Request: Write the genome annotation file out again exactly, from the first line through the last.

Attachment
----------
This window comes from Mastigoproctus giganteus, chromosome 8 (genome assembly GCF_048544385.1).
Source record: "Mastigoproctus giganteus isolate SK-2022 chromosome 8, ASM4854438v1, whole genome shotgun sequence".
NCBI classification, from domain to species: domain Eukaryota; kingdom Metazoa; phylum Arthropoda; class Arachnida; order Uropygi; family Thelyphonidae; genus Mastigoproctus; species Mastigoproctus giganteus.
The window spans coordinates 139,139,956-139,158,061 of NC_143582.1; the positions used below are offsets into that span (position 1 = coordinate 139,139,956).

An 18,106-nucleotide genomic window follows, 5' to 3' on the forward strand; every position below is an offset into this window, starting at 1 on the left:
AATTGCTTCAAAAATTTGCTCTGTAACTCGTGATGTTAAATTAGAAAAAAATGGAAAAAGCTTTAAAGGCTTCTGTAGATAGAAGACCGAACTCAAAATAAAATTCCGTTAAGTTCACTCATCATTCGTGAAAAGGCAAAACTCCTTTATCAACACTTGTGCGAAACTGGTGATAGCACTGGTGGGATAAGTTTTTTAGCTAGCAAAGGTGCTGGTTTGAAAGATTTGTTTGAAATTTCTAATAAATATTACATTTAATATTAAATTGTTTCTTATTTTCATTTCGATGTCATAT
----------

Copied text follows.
This window comes from Mastigoproctus giganteus, chromosome 8 (genome assembly GCF_048544385.1).
Source record: "Mastigoproctus giganteus isolate SK-2022 chromosome 8, ASM4854438v1, whole genome shotgun sequence".
NCBI classification, from domain to species: domain Eukaryota; kingdom Metazoa; phylum Arthropoda; class Arachnida; order Uropygi; family Thelyphonidae; genus Mastigoproctus; species Mastigoproctus giganteus.
The window spans coordinates 139,139,956-139,158,061 of NC_143582.1; the positions used below are offsets into that span (position 1 = coordinate 139,139,956).

An 18,106-nucleotide genomic window follows, 5' to 3' on the forward strand; every position below is an offset into this window, starting at 1 on the left:
AATTGCTTCAAAAATTTGCTCTGTAACTCGTGATGTTAAATTAGAAAAAAATGGAAAAAGCTTTAAAGGCTTCTGTAGATAGAAGACCGAACTCAAAATAAAATTCCGTTAAGTTCACTCATCATTCGTGAAAAGGCAAAACTCCTTTATCAACACTTGTGCGAAACTGGTGATAGCACTGGTGGGATAAGTTTTTTAGCTAGCAAAGGTGCTGGTTTGAAAGATTTGTTTGAAATTTCTAATAAATATTACATTTAATATTAAATTGTTTCTTATTTTCATTTCGATGTCATAT